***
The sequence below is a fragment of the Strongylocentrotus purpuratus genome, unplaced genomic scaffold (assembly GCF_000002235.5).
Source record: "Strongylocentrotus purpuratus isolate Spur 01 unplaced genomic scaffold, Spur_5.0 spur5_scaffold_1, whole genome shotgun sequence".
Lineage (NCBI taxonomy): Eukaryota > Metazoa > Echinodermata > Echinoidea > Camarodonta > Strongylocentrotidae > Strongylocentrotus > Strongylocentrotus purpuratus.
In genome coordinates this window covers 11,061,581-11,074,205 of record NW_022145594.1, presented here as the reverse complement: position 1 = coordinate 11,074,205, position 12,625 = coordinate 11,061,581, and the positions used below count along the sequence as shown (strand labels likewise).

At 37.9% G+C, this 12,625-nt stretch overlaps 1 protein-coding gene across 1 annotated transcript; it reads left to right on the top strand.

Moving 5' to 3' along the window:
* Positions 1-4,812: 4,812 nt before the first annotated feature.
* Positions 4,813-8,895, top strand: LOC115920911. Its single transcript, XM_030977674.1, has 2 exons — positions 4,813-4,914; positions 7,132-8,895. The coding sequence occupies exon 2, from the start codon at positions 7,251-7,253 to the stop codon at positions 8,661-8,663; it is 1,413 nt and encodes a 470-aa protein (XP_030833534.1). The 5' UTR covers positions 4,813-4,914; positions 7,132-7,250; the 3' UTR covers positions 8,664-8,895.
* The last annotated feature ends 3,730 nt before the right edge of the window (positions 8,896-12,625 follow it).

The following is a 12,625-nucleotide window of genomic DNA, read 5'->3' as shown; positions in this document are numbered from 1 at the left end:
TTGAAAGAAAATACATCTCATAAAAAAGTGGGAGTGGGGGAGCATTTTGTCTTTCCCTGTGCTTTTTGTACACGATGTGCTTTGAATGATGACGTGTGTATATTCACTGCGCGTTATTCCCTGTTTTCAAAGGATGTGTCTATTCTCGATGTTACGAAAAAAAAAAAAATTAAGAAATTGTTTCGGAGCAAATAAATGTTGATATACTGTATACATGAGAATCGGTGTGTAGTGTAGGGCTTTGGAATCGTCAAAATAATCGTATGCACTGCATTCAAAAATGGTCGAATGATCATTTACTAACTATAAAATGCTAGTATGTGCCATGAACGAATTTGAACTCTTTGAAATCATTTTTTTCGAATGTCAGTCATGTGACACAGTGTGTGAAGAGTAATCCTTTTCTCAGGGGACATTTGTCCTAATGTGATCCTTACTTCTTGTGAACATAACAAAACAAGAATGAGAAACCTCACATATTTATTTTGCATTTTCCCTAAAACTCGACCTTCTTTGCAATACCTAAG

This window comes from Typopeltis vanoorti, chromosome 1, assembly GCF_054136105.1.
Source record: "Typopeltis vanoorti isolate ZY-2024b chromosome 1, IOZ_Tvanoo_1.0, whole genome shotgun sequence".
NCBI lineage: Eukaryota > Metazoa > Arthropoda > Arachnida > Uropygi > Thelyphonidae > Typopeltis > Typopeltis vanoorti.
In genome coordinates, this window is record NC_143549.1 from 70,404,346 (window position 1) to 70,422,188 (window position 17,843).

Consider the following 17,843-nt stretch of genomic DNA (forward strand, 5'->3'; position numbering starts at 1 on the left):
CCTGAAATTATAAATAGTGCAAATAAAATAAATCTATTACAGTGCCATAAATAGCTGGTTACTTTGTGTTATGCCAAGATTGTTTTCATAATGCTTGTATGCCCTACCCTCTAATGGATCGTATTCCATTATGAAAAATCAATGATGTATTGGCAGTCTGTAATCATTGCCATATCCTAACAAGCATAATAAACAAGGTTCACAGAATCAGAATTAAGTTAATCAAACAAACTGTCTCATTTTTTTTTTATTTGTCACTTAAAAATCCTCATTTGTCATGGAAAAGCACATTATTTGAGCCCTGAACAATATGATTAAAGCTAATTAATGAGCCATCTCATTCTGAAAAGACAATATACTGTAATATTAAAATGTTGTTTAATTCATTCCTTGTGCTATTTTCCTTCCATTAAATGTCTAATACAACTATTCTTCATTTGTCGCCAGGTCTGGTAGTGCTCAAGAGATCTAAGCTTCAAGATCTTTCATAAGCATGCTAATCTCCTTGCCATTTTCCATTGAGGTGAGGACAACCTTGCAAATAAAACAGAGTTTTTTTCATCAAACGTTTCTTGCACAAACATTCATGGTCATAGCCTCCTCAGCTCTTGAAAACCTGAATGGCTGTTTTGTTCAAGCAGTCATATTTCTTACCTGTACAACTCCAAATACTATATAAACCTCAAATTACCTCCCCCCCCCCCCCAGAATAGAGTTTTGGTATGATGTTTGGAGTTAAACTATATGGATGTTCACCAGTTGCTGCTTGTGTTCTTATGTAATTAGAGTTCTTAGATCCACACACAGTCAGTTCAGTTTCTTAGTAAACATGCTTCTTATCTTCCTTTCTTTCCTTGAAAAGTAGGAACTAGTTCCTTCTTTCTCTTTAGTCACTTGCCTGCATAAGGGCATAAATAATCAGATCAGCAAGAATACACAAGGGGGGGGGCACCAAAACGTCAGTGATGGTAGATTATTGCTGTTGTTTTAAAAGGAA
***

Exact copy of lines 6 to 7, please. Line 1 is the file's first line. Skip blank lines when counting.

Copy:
Moving 5' to 3' along the window:
* Positions 1-4,812: 4,812 nt before the first annotated feature.